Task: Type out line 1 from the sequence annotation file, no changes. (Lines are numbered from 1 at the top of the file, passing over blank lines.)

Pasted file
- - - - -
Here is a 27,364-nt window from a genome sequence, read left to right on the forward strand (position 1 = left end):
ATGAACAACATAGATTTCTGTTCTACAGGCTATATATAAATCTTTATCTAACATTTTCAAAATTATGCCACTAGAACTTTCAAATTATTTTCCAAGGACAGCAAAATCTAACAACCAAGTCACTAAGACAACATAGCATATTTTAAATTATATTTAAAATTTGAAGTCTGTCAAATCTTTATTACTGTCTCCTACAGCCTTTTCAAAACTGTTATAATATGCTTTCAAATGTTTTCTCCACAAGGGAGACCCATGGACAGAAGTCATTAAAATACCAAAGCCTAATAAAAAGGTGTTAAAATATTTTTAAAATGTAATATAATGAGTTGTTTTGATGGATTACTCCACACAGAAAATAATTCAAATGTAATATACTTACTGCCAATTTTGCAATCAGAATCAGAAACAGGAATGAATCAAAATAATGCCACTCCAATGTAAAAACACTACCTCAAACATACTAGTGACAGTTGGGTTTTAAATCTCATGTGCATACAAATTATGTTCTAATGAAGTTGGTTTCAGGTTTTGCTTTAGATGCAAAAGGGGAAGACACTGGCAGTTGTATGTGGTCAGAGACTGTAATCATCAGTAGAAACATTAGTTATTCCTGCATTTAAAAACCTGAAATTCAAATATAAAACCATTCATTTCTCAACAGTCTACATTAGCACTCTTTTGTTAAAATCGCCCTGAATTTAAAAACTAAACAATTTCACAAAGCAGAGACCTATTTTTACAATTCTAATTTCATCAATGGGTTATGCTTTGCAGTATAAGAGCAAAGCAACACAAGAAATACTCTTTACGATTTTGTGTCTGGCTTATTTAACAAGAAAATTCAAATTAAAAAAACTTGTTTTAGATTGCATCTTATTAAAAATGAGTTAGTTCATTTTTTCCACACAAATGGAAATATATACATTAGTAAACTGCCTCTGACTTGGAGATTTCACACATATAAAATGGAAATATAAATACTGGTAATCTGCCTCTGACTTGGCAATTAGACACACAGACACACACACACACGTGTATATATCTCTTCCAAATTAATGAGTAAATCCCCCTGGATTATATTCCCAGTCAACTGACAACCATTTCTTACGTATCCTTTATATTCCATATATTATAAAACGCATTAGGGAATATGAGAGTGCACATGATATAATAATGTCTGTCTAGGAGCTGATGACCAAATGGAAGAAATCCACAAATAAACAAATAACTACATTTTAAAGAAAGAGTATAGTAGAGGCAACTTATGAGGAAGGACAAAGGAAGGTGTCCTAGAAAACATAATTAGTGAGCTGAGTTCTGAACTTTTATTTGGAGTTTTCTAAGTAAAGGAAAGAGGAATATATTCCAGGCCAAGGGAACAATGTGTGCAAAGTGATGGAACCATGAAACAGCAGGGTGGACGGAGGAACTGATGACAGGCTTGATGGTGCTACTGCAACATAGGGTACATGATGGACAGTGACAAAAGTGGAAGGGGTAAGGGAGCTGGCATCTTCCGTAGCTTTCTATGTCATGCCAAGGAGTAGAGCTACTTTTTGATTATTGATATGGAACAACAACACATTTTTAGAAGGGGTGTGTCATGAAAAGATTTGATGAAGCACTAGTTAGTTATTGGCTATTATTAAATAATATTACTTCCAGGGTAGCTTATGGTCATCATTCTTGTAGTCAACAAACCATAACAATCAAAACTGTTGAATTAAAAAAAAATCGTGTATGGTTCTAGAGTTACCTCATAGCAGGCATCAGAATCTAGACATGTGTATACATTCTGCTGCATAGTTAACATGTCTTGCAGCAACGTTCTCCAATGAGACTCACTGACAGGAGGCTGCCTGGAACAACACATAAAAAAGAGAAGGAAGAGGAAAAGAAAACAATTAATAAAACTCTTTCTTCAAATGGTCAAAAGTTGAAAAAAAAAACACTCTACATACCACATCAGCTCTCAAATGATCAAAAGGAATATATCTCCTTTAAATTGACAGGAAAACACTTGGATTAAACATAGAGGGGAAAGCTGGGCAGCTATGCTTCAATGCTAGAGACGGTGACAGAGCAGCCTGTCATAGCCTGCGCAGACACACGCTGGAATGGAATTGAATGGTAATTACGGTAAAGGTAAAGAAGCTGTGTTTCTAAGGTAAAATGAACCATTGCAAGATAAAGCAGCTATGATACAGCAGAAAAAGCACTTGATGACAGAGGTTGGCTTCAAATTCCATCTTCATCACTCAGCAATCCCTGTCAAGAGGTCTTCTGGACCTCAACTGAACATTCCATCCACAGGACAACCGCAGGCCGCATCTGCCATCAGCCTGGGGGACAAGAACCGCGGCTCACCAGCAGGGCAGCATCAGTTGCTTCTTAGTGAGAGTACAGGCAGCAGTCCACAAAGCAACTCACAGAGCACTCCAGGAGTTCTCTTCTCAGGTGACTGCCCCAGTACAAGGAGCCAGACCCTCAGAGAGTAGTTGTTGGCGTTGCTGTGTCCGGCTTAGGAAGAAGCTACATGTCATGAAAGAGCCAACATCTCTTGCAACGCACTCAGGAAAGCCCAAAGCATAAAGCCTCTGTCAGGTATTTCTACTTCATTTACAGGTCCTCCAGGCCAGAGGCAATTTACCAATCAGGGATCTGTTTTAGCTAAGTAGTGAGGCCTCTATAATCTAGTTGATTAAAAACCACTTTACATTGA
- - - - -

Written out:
Here is a 27,364-nt window from a genome sequence, read left to right on the forward strand (position 1 = left end):